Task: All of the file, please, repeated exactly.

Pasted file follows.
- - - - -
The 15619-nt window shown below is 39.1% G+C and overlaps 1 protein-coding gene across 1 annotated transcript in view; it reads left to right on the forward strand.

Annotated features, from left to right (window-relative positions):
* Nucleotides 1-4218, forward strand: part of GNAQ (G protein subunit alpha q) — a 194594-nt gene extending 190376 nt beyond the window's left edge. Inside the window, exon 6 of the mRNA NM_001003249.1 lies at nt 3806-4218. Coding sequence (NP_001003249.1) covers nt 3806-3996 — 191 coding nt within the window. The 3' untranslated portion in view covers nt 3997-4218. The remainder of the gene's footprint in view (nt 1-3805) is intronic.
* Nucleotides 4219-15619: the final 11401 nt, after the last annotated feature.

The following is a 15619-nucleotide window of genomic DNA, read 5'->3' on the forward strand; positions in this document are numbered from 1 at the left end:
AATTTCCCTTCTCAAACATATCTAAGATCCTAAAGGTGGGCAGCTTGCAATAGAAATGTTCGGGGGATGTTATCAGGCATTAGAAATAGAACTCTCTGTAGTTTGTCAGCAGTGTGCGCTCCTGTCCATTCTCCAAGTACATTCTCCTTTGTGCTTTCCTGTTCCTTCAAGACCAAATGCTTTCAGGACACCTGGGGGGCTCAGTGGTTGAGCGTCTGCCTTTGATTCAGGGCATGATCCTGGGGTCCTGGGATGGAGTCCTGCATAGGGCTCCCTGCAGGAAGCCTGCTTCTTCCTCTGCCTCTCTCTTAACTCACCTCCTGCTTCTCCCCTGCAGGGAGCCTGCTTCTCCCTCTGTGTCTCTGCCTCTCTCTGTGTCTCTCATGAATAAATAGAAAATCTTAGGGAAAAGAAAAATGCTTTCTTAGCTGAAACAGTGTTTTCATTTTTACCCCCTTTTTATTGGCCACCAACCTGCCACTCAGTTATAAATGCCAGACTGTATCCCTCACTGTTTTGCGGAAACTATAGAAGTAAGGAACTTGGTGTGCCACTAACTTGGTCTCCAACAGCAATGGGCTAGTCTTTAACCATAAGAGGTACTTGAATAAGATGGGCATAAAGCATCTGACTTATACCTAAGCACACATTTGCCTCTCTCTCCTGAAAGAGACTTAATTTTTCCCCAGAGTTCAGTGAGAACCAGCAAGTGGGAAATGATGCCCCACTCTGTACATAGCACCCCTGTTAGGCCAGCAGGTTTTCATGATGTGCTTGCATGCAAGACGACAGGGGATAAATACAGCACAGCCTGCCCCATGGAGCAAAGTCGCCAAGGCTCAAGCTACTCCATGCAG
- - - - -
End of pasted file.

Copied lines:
The 15619-nt window shown below is 39.1% G+C and overlaps 1 protein-coding gene across 1 annotated transcript in view; it reads left to right on the forward strand.

Annotated features, from left to right (window-relative positions):
* Nucleotides 1-4218, forward strand: part of GNAQ (G protein subunit alpha q) — a 194594-nt gene extending 190376 nt beyond the window's left edge. Inside the window, exon 6 of the mRNA NM_001003249.1 lies at nt 3806-4218. Coding sequence (NP_001003249.1) covers nt 3806-3996 — 191 coding nt within the window. The 3' untranslated portion in view covers nt 3997-4218. The remainder of the gene's footprint in view (nt 1-3805) is intronic.
* Nucleotides 4219-15619: the final 11401 nt, after the last annotated feature.

The following is a 15619-nucleotide window of genomic DNA, read 5'->3' on the forward strand; positions in this document are numbered from 1 at the left end:
AATTTCCCTTCTCAAACATATCTAAGATCCTAAAGGTGGGCAGCTTGCAATAGAAATGTTCGGGGGATGTTATCAGGCATTAGAAATAGAACTCTCTGTAGTTTGTCAGCAGTGTGCGCTCCTGTCCATTCTCCAAGTACATTCTCCTTTGTGCTTTCCTGTTCCTTCAAGACCAAATGCTTTCAGGACACCTGGGGGGCTCAGTGGTTGAGCGTCTGCCTTTGATTCAGGGCATGATCCTGGGGTCCTGGGATGGAGTCCTGCATAGGGCTCCCTGCAGGAAGCCTGCTTCTTCCTCTGCCTCTCTCTTAACTCACCTCCTGCTTCTCCCCTGCAGGGAGCCTGCTTCTCCCTCTGTGTCTCTGCCTCTCTCTGTGTCTCTCATGAATAAATAGAAAATCTTAGGGAAAAGAAAAATGCTTTCTTAGCTGAAACAGTGTTTTCATTTTTACCCCCTTTTTATTGGCCACCAACCTGCCACTCAGTTATAAATGCCAGACTGTATCCCTCACTGTTTTGCGGAAACTATAGAAGTAAGGAACTTGGTGTGCCACTAACTTGGTCTCCAACAGCAATGGGCTAGTCTTTAACCATAAGAGGTACTTGAATAAGATGGGCATAAAGCATCTGACTTATACCTAAGCACACATTTGCCTCTCTCTCCTGAAAGAGACTTAATTTTTCCCCAGAGTTCAGTGAGAACCAGCAAGTGGGAAATGATGCCCCACTCTGTACATAGCACCCCTGTTAGGCCAGCAGGTTTTCATGATGTGCTTGCATGCAAGACGACAGGGGATAAATACAGCACAGCCTGCCCCATGGAGCAAAGTCGCCAAGGCTCAAGCTACTCCATGCAG